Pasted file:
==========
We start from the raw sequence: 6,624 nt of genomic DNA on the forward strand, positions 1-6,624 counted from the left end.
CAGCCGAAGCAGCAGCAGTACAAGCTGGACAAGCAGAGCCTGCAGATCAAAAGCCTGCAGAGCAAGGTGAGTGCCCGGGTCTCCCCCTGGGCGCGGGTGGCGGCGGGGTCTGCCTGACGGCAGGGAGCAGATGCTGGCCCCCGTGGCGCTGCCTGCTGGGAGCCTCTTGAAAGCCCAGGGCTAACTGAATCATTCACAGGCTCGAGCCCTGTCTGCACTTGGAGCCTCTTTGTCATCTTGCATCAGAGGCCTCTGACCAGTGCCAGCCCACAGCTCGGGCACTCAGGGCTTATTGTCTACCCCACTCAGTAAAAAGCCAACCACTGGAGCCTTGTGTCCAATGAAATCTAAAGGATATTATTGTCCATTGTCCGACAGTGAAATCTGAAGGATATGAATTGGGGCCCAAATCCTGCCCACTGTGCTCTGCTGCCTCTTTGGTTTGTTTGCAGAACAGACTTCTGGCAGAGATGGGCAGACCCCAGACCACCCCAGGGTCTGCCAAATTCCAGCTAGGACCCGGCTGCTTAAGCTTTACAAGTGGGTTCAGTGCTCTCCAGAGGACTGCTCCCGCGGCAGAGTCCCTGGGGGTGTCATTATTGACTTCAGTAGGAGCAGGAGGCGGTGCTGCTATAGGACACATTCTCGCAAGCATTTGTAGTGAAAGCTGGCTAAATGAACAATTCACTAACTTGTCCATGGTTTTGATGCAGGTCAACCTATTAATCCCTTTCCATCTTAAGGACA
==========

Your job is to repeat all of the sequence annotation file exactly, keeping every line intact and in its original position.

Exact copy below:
We start from the raw sequence: 6,624 nt of genomic DNA on the forward strand, positions 1-6,624 counted from the left end.
CAGCCGAAGCAGCAGCAGTACAAGCTGGACAAGCAGAGCCTGCAGATCAAAAGCCTGCAGAGCAAGGTGAGTGCCCGGGTCTCCCCCTGGGCGCGGGTGGCGGCGGGGTCTGCCTGACGGCAGGGAGCAGATGCTGGCCCCCGTGGCGCTGCCTGCTGGGAGCCTCTTGAAAGCCCAGGGCTAACTGAATCATTCACAGGCTCGAGCCCTGTCTGCACTTGGAGCCTCTTTGTCATCTTGCATCAGAGGCCTCTGACCAGTGCCAGCCCACAGCTCGGGCACTCAGGGCTTATTGTCTACCCCACTCAGTAAAAAGCCAACCACTGGAGCCTTGTGTCCAATGAAATCTAAAGGATATTATTGTCCATTGTCCGACAGTGAAATCTGAAGGATATGAATTGGGGCCCAAATCCTGCCCACTGTGCTCTGCTGCCTCTTTGGTTTGTTTGCAGAACAGACTTCTGGCAGAGATGGGCAGACCCCAGACCACCCCAGGGTCTGCCAAATTCCAGCTAGGACCCGGCTGCTTAAGCTTTACAAGTGGGTTCAGTGCTCTCCAGAGGACTGCTCCCGCGGCAGAGTCCCTGGGGGTGTCATTATTGACTTCAGTAGGAGCAGGAGGCGGTGCTGCTATAGGACACATTCTCGCAAGCATTTGTAGTGAAAGCTGGCTAAATGAACAATTCACTAACTTGTCCATGGTTTTGATGCAGGTCAACCTATTAATCCCTTTCCATCTTAAGGACA